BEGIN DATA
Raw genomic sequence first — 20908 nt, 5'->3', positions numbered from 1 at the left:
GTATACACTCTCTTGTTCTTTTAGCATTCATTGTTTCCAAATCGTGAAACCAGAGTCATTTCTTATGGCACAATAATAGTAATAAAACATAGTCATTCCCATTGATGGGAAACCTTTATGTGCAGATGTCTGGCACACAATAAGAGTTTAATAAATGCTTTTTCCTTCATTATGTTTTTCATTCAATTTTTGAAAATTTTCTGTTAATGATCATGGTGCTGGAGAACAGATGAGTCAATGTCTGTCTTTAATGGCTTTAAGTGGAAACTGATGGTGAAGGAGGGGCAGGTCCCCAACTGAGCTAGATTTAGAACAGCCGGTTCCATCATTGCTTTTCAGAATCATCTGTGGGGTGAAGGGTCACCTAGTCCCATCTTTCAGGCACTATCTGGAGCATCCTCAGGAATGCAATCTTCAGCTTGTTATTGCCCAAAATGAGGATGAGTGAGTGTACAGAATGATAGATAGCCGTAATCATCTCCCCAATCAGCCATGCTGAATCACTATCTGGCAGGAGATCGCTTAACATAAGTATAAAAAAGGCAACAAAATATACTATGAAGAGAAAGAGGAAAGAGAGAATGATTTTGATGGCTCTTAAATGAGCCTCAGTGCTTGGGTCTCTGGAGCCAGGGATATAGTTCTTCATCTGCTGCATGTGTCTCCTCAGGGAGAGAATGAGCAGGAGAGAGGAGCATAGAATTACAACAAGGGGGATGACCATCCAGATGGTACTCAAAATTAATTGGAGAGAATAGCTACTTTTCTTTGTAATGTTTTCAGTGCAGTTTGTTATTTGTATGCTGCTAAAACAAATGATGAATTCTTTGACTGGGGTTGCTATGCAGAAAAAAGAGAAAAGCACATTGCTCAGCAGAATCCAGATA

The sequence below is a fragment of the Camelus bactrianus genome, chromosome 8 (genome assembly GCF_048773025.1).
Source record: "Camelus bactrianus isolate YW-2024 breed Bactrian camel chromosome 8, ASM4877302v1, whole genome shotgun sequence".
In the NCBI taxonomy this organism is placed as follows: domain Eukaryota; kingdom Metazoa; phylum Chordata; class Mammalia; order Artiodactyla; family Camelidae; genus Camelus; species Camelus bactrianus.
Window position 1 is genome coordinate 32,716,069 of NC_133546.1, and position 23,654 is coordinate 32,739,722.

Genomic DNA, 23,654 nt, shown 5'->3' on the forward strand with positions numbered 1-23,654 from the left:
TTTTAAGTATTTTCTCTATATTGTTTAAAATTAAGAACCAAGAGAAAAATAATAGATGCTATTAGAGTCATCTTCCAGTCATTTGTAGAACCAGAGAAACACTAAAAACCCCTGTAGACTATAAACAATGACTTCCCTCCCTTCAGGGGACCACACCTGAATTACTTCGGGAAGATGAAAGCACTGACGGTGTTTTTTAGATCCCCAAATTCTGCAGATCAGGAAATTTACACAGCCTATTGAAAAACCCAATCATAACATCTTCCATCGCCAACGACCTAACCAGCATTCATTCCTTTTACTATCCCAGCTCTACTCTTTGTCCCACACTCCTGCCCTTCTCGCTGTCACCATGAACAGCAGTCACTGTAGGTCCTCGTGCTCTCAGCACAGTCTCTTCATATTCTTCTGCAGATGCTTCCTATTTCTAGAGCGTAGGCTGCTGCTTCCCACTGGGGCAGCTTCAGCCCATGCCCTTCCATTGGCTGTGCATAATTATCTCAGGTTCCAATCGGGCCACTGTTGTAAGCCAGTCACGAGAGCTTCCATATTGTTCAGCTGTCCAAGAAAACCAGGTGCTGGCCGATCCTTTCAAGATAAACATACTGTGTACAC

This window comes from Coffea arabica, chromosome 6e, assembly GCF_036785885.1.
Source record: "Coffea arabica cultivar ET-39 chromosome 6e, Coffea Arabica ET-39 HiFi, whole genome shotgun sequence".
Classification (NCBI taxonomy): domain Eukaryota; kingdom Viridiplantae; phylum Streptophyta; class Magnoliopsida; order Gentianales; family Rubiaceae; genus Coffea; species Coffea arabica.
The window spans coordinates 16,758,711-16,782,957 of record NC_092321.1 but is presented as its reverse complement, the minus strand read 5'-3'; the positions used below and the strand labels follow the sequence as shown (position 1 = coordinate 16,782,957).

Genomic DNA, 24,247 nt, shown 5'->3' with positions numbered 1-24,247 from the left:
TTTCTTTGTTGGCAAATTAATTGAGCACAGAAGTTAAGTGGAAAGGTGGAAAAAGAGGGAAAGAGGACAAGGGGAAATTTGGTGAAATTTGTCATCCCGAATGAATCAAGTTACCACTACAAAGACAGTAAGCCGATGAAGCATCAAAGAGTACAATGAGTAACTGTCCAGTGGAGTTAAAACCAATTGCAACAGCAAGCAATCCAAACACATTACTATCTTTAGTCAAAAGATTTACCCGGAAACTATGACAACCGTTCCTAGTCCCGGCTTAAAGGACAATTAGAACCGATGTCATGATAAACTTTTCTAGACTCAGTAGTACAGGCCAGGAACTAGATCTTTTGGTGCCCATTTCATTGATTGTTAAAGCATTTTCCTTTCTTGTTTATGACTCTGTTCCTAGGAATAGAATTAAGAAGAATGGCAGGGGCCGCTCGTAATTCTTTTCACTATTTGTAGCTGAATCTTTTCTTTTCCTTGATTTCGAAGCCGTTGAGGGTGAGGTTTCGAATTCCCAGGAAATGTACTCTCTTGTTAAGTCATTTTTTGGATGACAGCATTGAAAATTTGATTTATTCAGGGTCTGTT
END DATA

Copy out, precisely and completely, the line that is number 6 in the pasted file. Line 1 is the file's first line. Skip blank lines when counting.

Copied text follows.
Window position 1 is genome coordinate 32,716,069 of NC_133546.1, and position 23,654 is coordinate 32,739,722.